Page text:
# Make sure this is actually a Who is hiring? thread; if it's not
      # the rest of the code won't work, so throw an error
      parsed = JSON.parse(response.body)
      unless /Ask HN: Who is hiring\?/.match?(parsed['title'])
	raise ArgumentError "#{id} is not a Who is hiring? thread"

      @threads[id] = parsed
      # After we download the Who is hiring? thread, we need to
      # download the jobs attached to it

  # This method downloads the jobs
  def get_jobs(thread)
    puts 'Downloading job data.'
    # `thread['kids']` is an array of item ids for the top-level
    # comments on the Who is hiring? thread --- the jobs.
    # Loop through all of them, and download each one.
    thread['kids'].each.with_index do |id, i|
      # This takes a while to run --- this will show what percentage of
      # the loop we're through so I know the program is still running
      percentage = ((i.to_f / thread['kids'].size) * 100).to_i
      printf("\r#{percentage}%%", percentage)
      # Download the jobs
      response = get_by_id(id)
      # If the response is successful, push the job data on the `jobs`
      # array
      @jobs.push(JSON.parse(response.body)) if response.code == '200'

scraper =
response = scraper.get_jobs_thread('22465476')
puts "Found #{} jobs."
puts "They look like this:"
puts "#{}"

This outputs:

: Found 642 jobs.
: They look like this:
: [{"by"=>"jamespollack", "id"=>22466243, "kids"=>[22480479, 22471763], "parent"=>22465476, "text"=>"Can everyone posting please post about their interview process:<p>How many:<p>- technical phone screens<p>- video interviews<p>- projects (esp. length and duration, paid&#x2F;unpaid, etc)<p>- portfolio &#x2F; code reviews on past projects<p>- onsite interviews and if there&#x27;s any \nwhiteboarding&#x2F;pairing&#x2F;etc<p>And the total amount of time you expect interviewing to take?<p>Candidates need the ability to compare positions, processes, etc.", "time"=>1583168643, "type"=>"comment"}]

Filtering the jobs

Now that we have all the jobs, I want to pull out only the ones I’m interested in. I add the following method to the HNJobScraper class. Given a regular expression, it loops through each job and pushes the ones with matching text fields to a matches array. Then it returns the matches array.

def filter(pattern)
  # Pattern should be a regular expression;
  # raise an error if it's not
  raise TypeError unless pattern.class == Regexp

  matches = []
  @jobs.each do |job|
    # Without the nil check a job without a `text` response
    # will (and does) cause an exception
    unless job['text'].nil?
      # The `text` field contains the text of the comment.
      # If anything in the text matches our search pattern,
      # push it to the `matches` array.
      matches.push(job) if pattern.match(job['text'])
  # Return the matches

Writing it to an org file

Now we have an array of all the jobs matching our search criteria, but we need a way to write that data to a file in a structured way. This class opens a file and writes the data to an org-mode file.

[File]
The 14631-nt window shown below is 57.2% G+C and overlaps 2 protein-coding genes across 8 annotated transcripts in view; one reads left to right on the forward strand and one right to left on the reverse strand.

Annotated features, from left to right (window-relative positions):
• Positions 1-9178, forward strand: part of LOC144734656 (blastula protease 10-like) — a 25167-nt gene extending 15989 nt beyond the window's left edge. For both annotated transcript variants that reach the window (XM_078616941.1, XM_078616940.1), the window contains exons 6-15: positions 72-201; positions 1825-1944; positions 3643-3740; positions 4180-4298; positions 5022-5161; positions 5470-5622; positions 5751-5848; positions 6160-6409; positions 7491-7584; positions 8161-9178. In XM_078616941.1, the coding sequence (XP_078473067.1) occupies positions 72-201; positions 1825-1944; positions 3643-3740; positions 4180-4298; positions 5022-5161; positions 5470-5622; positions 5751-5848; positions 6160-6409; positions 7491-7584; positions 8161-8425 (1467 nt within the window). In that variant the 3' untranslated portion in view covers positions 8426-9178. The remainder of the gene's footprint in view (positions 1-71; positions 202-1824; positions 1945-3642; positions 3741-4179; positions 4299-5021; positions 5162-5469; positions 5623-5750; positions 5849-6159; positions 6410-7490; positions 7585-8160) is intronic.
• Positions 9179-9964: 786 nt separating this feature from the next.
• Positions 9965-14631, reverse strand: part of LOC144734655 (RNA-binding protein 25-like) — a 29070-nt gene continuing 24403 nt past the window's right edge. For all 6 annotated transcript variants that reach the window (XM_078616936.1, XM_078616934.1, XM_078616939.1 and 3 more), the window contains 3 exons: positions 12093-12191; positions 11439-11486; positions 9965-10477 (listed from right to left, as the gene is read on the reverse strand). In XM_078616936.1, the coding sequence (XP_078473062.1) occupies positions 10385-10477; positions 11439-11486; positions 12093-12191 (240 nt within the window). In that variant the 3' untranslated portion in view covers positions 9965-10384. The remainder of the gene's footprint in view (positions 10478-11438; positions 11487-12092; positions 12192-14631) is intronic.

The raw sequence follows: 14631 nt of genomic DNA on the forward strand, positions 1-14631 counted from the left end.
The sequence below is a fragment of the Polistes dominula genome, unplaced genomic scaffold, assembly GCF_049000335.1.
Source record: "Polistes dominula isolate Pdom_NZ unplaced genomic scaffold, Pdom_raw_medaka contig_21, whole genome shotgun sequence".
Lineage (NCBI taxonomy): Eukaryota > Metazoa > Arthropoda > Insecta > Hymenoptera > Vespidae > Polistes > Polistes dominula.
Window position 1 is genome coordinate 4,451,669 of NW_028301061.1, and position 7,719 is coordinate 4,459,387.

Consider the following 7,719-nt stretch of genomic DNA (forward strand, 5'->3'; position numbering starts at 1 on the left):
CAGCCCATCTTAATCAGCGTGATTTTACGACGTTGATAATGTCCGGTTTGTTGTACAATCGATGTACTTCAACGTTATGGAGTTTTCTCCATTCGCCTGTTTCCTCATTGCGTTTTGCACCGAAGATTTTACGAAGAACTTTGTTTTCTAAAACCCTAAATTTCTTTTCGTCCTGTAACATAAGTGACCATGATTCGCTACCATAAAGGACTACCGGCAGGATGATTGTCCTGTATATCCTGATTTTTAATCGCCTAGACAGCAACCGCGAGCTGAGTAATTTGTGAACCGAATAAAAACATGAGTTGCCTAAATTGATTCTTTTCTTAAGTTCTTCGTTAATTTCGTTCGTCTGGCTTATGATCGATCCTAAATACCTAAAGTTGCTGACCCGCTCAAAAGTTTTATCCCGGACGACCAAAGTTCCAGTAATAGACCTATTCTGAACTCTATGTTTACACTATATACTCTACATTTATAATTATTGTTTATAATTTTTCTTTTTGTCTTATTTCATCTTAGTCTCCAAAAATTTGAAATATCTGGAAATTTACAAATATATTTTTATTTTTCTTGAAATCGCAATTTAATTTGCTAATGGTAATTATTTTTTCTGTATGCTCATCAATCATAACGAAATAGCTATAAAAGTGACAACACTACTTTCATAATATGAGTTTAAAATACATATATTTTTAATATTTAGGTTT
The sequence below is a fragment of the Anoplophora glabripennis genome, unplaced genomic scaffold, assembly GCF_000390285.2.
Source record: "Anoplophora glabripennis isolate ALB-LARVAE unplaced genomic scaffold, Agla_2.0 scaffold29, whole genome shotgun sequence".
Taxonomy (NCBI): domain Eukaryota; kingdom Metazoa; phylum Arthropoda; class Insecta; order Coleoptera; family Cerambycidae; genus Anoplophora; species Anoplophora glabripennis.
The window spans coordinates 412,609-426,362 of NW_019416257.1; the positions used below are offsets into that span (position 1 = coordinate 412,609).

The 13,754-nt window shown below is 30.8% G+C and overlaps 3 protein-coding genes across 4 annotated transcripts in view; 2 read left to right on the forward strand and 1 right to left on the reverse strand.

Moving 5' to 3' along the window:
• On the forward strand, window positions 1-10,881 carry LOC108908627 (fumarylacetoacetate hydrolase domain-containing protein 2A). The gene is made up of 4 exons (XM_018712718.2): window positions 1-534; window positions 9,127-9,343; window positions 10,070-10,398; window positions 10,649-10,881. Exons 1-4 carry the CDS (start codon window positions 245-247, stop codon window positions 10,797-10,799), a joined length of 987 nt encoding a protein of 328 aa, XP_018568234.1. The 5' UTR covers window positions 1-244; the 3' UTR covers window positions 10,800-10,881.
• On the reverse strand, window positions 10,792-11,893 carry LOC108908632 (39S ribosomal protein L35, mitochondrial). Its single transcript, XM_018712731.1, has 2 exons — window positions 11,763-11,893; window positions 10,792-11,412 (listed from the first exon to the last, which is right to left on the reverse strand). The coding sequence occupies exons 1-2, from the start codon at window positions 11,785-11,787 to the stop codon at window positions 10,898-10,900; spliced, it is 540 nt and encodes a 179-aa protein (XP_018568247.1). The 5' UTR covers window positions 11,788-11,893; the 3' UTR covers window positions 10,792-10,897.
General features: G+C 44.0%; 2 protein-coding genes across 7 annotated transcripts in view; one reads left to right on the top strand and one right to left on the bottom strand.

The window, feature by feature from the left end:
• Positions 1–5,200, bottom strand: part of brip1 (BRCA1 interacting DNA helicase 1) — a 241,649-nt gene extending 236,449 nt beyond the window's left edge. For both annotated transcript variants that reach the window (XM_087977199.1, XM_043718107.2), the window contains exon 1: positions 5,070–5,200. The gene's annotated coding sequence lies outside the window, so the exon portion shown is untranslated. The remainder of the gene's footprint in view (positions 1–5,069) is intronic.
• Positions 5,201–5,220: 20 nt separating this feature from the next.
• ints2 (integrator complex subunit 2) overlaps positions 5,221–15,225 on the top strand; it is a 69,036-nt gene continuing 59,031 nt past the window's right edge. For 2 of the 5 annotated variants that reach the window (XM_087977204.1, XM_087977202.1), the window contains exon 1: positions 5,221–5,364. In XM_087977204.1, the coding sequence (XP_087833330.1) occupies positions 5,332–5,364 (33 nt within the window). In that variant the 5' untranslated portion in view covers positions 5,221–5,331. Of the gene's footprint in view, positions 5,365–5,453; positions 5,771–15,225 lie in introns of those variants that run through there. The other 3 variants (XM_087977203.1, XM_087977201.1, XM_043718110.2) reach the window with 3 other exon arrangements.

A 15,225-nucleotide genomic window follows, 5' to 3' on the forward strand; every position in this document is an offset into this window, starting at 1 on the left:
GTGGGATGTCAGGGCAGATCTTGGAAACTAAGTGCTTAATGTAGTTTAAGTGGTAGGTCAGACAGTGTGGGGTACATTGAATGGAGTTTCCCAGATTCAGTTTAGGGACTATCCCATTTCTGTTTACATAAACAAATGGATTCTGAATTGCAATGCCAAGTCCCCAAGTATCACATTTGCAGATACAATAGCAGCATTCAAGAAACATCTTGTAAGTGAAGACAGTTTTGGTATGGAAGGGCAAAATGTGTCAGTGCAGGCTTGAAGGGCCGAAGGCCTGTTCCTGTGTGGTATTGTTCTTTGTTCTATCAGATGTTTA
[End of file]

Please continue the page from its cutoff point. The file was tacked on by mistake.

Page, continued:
I prepend a * to the first line of every job post — this turns that line into a top-level org heading. Since most of the jobs follow a pattern like Company Name | Job Role | Location on the first line, this is going to make a list of collapsible org-headings of brief descriptions of the jobs which I can expand to view the whole listing.

The rest of the substitutions are hacked together from reading some of the jobs’ text fields and trying to make them more human-readable.

class OrgPrinter
  def initialize(filename)
    @file =, 'w')
    # Org-mode is just a markup format for plain text files.
    # This block adds metadata for a title to the file.
    @file.puts '#+TITLE: HackerNews Jobs'

  def write(text)
    # The * makes this an org-mode heading; the convention that most
    # job postings follow looks something like
    #   Company Name | Job Position | Location<p>The body of the post...
    # Subbing `<p>` for `\n` makes an org file that mostly looks like
    #   * Company Name | Job Position | Location
    #     The body of the post...
    # The rest of the `gsub`s are quick and dirty clean up on the data
    # to make it more human readable.
    @file.puts '* ' + text.gsub('<p>', "\n\n")
			  .gsub('<a href="', '[[')
			  .gsub('" rel="nofollow">', '][')
			  .gsub('</a>', ']]')
			  .gsub('*', '-')
			  .gsub('&#x2F;', '/')
			  .gsub('&#x27;', "'")
			  .gsub('&amp;', '&')
			  .gsub('&lt;', '<')
			  .gsub('&gt;', '>')

Making it a reusable tool

To make this a useful, reusable tool, the final thing I’m going to do is add some command line options and glue everything together.

options = {} do |opts|
  opts.banner = 'Usage: hn_jobs.rb [options]'

  opts.on('-i', '--id ID', "HackerNews 'Who is hiring?' item id") do |id|
    options[:id] = id

  opts.on('-f', '--filter FILTER', 'Regular expression to filter jobs') do |f|
    options[:filter] =, 'i')

  opts.on('-o', '--output FILENAME', 'File to write') do |outfile|
    options[:outfile] = outfile

# If the user doesn't specify an outfile, default to ``
outfile = options[:outfile].nil? ? '' : options[:outfile]

scraper =

# If the user doesn't give us a Who is hiring? thread id...
# we can't do much of anything.
unless options[:id].nil?
  response = scraper.get_jobs_thread(options[:id])
  unless response == '200'
    # If the API didn't give us a successful response, we should
    # just quit
    raise IOError, "Received response #{response} from HN API"

  # Collect the matches --- use the filter if one is provided, otherwise
  # just return all the jobs
  matches = if options[:filter].nil?

  printer =

  matches.each do |job|
    # Print each job

  puts "Wrote #{outfile}."

The end result

Here’s the final script.

Running ./hn_scraper.rb -i 22465476 -f '(boston|remote)' -o returns an org file that looks like this in Emacs:

The Who is Hiring? thread as an org mode file.
The Who is Hiring? thread as an org mode file.

It’s more readable, I can quickly delete anything I don’t want, and I can turn any heading into an org-mode task to track its state. I’d consider this a success.